HAVANA (Reuters) - Cuba is moving up to a million employees, or a fifth of its workers, off bloated public payrolls and into jobs where they actually have to work, according to Communist Party and government sources.
The goal is to boost the island’s struggling economy by targeting what President Raul Castro has called “unnecessary workers” in a five-year project to reorganize its labour force in tandem with some economic liberalization.
“We hope to eliminate 200,000 jobs per year, as much as 100,000 of them over the coming year in the capital alone,” a Communist Party economist said, like others asking that his name not be used.
Castro said in a speech to young party supporters in April that payrolls would be cut to help modernize the economy and that there were possibly more than a million excess workers.
All state agencies were ordered in January to review payrolls with an eye to trimming unneeded positions, apparently with dramatic results.
“We have 304,000 employees, of which it is necessary to reorient 79,000,” Domestic Trade Minister Jacinto Angular Pardo said in an interview in the latest edition of Bohemia magazine.
“We will do this gradually over five years as part of a reorganization of the company system, distribution networks and forms of administration that rid the state of unnecessary burdens and improve efficiency,” he said.
The plan is just getting under way, so there have been few layoffs so far, sources said. They said those being let go are offered other jobs when available.
Hundreds of employees at the SEPSA security service in Havana were recently given the choice of jobs in agriculture, construction or the local version of the FBI, a worker said.
“The plan is that those over retirement age will be let go and the rest offered up to three possible jobs,” said a former party leader in eastern Holguin, with similar reports coming from various other provinces.
Options are limited because the state employs about 85 percent of the work force of 5 million and claims an unemployment rate of only 2 percent.
Those who do not accept initial job offers will have to look for work at the Labour Ministry, get land through the government’s agriculture land-lease program and take up farming, or live off family remittances and illegal activity.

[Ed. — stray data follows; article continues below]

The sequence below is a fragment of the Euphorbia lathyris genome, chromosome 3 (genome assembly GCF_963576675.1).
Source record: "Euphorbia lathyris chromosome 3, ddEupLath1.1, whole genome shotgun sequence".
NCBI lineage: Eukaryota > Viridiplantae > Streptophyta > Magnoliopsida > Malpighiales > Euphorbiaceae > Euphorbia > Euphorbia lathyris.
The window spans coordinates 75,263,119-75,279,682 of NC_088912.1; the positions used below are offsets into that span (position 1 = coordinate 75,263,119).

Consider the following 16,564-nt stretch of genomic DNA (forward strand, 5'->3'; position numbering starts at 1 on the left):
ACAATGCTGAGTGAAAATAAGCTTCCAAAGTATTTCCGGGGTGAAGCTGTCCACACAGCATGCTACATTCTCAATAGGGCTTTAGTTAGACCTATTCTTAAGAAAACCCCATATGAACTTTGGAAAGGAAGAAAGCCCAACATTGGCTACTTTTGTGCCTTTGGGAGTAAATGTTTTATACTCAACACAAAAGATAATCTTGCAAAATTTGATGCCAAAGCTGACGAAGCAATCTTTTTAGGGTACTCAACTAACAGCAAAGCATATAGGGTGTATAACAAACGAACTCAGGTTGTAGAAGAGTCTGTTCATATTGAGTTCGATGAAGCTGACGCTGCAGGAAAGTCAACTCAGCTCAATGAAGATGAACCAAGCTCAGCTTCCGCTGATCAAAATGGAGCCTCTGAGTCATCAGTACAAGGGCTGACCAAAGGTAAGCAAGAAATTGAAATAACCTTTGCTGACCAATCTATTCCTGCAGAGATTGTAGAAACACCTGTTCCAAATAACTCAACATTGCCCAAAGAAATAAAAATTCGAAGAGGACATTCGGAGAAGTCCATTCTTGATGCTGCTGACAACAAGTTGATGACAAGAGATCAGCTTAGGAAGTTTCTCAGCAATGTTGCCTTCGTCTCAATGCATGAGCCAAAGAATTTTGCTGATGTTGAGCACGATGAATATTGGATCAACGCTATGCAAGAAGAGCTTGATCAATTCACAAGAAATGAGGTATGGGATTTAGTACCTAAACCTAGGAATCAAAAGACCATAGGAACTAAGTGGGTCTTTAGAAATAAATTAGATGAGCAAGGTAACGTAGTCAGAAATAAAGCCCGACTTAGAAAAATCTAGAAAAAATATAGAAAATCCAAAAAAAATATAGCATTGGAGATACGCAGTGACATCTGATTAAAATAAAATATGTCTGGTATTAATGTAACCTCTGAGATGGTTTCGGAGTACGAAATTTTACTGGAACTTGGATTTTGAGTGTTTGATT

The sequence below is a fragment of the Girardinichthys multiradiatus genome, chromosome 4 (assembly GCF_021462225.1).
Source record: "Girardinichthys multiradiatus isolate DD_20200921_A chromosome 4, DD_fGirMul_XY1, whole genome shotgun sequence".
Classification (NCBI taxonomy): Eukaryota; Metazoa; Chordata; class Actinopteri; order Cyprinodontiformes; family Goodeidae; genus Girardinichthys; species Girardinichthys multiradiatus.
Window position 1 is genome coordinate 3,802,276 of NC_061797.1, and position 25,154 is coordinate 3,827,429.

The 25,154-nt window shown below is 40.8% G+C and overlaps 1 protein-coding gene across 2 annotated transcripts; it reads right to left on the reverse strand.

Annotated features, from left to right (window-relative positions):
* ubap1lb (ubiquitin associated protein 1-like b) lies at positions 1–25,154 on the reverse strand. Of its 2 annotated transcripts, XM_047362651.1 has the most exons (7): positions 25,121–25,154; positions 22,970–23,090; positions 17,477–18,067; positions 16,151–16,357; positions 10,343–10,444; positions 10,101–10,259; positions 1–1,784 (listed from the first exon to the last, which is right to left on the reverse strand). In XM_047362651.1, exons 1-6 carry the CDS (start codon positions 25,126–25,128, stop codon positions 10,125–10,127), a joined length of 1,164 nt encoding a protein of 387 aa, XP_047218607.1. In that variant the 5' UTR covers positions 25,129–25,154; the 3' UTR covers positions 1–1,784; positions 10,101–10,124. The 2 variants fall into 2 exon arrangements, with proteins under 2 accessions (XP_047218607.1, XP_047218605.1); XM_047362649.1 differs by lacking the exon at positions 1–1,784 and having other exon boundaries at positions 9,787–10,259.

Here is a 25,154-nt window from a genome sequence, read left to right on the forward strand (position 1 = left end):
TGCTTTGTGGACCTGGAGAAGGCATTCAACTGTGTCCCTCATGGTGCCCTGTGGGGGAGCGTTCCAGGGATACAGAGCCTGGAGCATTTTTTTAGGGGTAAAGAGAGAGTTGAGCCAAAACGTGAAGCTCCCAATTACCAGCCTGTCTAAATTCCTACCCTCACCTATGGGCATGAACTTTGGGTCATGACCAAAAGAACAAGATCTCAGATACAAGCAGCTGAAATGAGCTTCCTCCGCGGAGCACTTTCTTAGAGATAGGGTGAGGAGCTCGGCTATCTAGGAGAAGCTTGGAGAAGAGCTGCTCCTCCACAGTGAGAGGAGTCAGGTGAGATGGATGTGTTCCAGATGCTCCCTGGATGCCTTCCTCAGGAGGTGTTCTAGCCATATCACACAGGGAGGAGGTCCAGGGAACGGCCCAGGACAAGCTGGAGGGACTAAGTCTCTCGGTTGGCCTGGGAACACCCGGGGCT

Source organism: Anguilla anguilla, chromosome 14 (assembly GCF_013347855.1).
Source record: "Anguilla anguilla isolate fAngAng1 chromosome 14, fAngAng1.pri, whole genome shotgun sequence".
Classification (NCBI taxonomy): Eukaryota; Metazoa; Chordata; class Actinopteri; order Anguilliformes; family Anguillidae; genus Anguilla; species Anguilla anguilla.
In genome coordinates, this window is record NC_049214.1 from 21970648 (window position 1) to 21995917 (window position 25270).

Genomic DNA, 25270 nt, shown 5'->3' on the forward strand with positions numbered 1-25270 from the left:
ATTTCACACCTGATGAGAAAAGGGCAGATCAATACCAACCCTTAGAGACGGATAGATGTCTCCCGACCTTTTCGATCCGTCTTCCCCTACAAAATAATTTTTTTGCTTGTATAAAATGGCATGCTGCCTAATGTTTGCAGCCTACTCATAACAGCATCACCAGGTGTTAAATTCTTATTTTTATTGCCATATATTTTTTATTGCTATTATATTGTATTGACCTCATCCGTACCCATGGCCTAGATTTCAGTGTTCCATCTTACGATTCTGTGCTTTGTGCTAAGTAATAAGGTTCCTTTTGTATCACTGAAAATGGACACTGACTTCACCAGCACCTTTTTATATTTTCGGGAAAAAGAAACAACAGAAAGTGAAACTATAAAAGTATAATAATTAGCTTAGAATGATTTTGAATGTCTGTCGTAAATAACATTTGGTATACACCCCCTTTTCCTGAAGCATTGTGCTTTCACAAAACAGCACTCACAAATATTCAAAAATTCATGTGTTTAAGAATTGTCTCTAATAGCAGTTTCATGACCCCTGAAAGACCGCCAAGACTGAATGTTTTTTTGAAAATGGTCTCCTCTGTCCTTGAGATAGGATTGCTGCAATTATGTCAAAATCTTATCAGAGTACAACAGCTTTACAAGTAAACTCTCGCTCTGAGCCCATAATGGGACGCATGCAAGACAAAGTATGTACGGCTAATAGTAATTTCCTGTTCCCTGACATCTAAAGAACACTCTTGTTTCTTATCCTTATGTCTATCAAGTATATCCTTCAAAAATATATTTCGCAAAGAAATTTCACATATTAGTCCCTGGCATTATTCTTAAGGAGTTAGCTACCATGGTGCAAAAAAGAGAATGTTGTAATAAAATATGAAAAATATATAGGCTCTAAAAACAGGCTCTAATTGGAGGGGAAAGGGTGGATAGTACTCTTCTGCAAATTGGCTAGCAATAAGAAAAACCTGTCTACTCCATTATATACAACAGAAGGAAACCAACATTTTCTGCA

They will get unemployment benefits for just six weeks, but will not be totally out in the cold because all Cubans receive free health care and education, subsidized utilities, a subsidized food ration and automatic adjustment of mortgages to 10 percent of the top breadwinner’s income.
Still, said an employee at the state-run telephone company, “everyone is nervous, and in particular those above retirement age.”
Because of the job shakeup, the government is likely to accompany the plan with economic reforms that will allow more self-employment and other schemes, most of which are currently prohibited, analysts said.
“This plan probably signals additional policy reforms, because current policies are not generating new jobs,” said Phil Peters, a Cuba expert at the Lexington Institute in Virginia.
“There are lots of options: foreign investment, self-employment, cooperatives, or small- and medium-sized businesses. All would yield more jobs and tax revenue, a lower social welfare burden, and less black market activity,” he said.
The government’s plan in Havana calls for issuing more licenses for self employment in various trades that were frozen a number of years ago, the party economist said.
He said it also appears probable the state-run retail sector will be liberalized, which could absorb some of the extra workers.
Editing by Jeff Franks and Doina Chiacu